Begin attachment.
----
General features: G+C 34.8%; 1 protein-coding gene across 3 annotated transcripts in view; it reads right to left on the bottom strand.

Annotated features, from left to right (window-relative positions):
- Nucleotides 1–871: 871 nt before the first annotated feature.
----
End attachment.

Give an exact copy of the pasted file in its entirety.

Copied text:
General features: G+C 34.8%; 1 protein-coding gene across 3 annotated transcripts in view; it reads right to left on the bottom strand.

Annotated features, from left to right (window-relative positions):
- Nucleotides 1–871: 871 nt before the first annotated feature.